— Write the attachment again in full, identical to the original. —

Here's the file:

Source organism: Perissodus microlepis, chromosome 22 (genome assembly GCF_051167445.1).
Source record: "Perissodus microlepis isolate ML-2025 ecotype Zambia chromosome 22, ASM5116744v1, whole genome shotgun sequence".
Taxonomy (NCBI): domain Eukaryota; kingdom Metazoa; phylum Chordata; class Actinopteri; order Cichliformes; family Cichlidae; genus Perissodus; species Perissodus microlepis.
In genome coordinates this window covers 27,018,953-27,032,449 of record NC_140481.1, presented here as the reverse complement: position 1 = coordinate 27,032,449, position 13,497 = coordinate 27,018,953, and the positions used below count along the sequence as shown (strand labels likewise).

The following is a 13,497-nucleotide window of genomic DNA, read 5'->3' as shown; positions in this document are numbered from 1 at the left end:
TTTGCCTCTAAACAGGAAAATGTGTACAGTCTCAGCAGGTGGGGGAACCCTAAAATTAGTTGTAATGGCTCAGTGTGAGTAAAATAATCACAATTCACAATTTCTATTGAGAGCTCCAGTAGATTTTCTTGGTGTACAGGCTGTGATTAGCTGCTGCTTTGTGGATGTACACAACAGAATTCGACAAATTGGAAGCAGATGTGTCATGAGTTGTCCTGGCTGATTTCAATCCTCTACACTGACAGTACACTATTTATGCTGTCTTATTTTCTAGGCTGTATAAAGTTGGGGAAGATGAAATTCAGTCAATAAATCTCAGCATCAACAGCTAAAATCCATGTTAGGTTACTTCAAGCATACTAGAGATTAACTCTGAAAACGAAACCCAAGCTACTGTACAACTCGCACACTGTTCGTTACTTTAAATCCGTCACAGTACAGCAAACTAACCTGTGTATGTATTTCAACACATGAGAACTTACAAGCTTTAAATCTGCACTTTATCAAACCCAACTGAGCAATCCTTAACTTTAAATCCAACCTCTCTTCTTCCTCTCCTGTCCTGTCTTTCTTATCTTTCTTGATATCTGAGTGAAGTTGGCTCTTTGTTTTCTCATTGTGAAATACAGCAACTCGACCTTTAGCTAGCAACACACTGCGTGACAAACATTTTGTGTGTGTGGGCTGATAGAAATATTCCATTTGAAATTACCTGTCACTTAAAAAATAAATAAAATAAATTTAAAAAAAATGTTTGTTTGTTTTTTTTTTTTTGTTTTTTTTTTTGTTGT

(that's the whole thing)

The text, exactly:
Source organism: Perissodus microlepis, chromosome 22 (genome assembly GCF_051167445.1).
Source record: "Perissodus microlepis isolate ML-2025 ecotype Zambia chromosome 22, ASM5116744v1, whole genome shotgun sequence".
Taxonomy (NCBI): domain Eukaryota; kingdom Metazoa; phylum Chordata; class Actinopteri; order Cichliformes; family Cichlidae; genus Perissodus; species Perissodus microlepis.
In genome coordinates this window covers 27,018,953-27,032,449 of record NC_140481.1, presented here as the reverse complement: position 1 = coordinate 27,032,449, position 13,497 = coordinate 27,018,953, and the positions used below count along the sequence as shown (strand labels likewise).

The following is a 13,497-nucleotide window of genomic DNA, read 5'->3' as shown; positions in this document are numbered from 1 at the left end:
TTTGCCTCTAAACAGGAAAATGTGTACAGTCTCAGCAGGTGGGGGAACCCTAAAATTAGTTGTAATGGCTCAGTGTGAGTAAAATAATCACAATTCACAATTTCTATTGAGAGCTCCAGTAGATTTTCTTGGTGTACAGGCTGTGATTAGCTGCTGCTTTGTGGATGTACACAACAGAATTCGACAAATTGGAAGCAGATGTGTCATGAGTTGTCCTGGCTGATTTCAATCCTCTACACTGACAGTACACTATTTATGCTGTCTTATTTTCTAGGCTGTATAAAGTTGGGGAAGATGAAATTCAGTCAATAAATCTCAGCATCAACAGCTAAAATCCATGTTAGGTTACTTCAAGCATACTAGAGATTAACTCTGAAAACGAAACCCAAGCTACTGTACAACTCGCACACTGTTCGTTACTTTAAATCCGTCACAGTACAGCAAACTAACCTGTGTATGTATTTCAACACATGAGAACTTACAAGCTTTAAATCTGCACTTTATCAAACCCAACTGAGCAATCCTTAACTTTAAATCCAACCTCTCTTCTTCCTCTCCTGTCCTGTCTTTCTTATCTTTCTTGATATCTGAGTGAAGTTGGCTCTTTGTTTTCTCATTGTGAAATACAGCAACTCGACCTTTAGCTAGCAACACACTGCGTGACAAACATTTTGTGTGTGTGGGCTGATAGAAATATTCCATTTGAAATTACCTGTCACTTAAAAAATAAATAAAATAAATTTAAAAAAAATGTTTGTTTGTTTTTTTTTTTTTGTTTTTTTTTTTGTTGT